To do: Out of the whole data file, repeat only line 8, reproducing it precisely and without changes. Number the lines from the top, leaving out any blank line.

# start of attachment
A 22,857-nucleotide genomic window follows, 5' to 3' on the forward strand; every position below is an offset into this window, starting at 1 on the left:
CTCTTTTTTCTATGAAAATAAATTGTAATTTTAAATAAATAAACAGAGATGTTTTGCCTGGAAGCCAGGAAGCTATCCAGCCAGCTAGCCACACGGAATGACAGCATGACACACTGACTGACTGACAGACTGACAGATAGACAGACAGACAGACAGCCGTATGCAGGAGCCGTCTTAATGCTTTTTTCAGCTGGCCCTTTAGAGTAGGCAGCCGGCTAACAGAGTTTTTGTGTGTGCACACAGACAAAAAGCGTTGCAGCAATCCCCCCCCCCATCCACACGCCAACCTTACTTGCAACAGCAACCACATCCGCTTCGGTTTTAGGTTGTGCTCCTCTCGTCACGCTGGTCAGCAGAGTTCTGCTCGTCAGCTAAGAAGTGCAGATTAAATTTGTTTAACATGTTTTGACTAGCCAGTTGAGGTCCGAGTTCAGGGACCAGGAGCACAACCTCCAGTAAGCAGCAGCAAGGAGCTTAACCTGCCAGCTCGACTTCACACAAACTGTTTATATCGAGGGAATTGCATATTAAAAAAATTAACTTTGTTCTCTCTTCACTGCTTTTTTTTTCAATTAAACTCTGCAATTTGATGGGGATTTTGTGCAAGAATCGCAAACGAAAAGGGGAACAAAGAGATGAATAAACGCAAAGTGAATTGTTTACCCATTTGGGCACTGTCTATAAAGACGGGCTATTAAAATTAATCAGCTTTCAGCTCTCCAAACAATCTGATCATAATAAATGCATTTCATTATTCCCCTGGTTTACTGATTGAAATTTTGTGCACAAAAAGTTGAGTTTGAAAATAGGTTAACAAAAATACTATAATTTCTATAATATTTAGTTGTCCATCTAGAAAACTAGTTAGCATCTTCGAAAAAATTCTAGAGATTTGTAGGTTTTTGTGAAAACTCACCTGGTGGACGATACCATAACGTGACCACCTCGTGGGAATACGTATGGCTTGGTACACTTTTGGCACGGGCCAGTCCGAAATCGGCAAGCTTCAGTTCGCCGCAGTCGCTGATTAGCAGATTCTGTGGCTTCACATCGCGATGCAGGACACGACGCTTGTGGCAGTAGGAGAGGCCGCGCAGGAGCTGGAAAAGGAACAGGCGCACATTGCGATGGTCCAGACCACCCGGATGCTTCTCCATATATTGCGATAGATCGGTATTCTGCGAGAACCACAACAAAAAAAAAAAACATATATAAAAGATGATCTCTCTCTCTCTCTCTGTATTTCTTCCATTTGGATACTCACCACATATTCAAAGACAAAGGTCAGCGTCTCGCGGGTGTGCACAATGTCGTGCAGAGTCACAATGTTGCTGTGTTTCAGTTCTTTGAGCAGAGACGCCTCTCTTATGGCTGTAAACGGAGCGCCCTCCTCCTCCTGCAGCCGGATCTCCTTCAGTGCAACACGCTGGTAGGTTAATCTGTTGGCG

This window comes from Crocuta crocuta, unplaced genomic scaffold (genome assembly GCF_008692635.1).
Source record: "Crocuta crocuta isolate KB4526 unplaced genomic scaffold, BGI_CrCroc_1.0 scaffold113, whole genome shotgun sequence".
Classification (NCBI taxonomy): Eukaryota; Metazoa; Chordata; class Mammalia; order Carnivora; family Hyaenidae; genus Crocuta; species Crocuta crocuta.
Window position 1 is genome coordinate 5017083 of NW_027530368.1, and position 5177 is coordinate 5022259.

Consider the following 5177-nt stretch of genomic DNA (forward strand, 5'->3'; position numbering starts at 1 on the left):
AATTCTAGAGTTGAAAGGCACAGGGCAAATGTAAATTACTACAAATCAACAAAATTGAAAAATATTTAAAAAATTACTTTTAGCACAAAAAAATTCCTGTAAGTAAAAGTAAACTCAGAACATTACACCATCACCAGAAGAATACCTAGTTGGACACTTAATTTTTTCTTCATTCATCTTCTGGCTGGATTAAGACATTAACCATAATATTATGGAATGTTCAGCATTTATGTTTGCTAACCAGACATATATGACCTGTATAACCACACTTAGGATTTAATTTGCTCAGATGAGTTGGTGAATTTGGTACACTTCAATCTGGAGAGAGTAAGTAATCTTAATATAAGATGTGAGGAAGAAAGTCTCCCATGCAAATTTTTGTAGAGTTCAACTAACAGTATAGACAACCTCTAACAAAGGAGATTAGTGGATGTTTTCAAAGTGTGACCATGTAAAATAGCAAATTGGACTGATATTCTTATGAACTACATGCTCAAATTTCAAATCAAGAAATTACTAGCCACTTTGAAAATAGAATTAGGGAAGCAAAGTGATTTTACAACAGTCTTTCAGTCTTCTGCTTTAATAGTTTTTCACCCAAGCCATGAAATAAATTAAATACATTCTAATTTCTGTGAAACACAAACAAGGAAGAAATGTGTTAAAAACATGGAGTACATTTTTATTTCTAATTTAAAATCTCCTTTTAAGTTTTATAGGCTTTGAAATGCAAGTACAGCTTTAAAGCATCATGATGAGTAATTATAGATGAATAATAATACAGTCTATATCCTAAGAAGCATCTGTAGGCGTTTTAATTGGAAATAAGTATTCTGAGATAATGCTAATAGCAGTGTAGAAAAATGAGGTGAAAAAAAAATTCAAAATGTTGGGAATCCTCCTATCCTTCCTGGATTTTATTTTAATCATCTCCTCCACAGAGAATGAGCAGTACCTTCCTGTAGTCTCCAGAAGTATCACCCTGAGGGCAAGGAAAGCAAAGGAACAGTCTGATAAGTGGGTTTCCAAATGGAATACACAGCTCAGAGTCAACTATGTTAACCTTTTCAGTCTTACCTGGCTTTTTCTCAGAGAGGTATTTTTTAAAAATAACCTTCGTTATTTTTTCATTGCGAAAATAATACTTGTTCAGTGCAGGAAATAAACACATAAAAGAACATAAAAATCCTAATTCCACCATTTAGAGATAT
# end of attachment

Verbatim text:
AATTCTAGAGTTGAAAGGCACAGGGCAAATGTAAATTACTACAAATCAACAAAATTGAAAAATATTTAAAAAATTACTTTTAGCACAAAAAAATTCCTGTAAGTAAAAGTAAACTCAGAACATTACACCATCACCAGAAGAATACCTAGTTGGACACTTAATTTTTTCTTCATTCATCTTCTGGCTGGATTAAGACATTAACCATAATATTATGGAATGTTCAGCATTTATGTTTGCTAACCAGACATATATGACCTGTATAACCACACTTAGGATTTAATTTGCTCAGATGAGTTGGTGAATTTGGTACACTTCAATCTGGAGAGAGTAAGTAATCTTAATATAAGATGTGAGGAAGAAAGTCTCCCATGCAAATTTTTGTAGAGTTCAACTAACAGTATAGACAACCTCTAACAAAGGAGATTAGTGGATGTTTTCAAAGTGTGACCATGTAAAATAGCAAATTGGACTGATATTCTTATGAACTACATGCTCAAATTTCAAATCAAGAAATTACTAGCCACTTTGAAAATAGAATTAGGGAAGCAAAGTGATTTTACAACAGTCTTTCAGTCTTCTGCTTTAATAGTTTTTCACCCAAGCCATGAAATAAATTAAATACATTCTAATTTCTGTGAAACACAAACAAGGAAGAAATGTGTTAAAAACATGGAGTACATTTTTATTTCTAATTTAAAATCTCCTTTTAAGTTTTATAGGCTTTGAAATGCAAGTACAGCTTTAAAGCATCATGATGAGTAATTATAGATGAATAATAATACAGTCTATATCCTAAGAAGCATCTGTAGGCGTTTTAATTGGAAATAAGTATTCTGAGATAATGCTAATAGCAGTGTAGAAAAATGAGGTGAAAAAAAAATTCAAAATGTTGGGAATCCTCCTATCCTTCCTGGATTTTATTTTAATCATCTCCTCCACAGAGAATGAGCAGTACCTTCCTGTAGTCTCCAGAAGTATCACCCTGAGGGCAAGGAAAGCAAAGGAACAGTCTGATAAGTGGGTTTCCAAATGGAATACACAGCTCAGAGTCAACTATGTTAACCTTTTCAGTCTTACCTGGCTTTTTCTCAGAGAGGTATTTTTTAAAAATAACCTTCGTTATTTTTTCATTGCGAAAATAATACTTGTTCAGTGCAGGAAATAAACACATAAAAGAACATAAAAATCCTAATTCCACCATTTAGAGATAT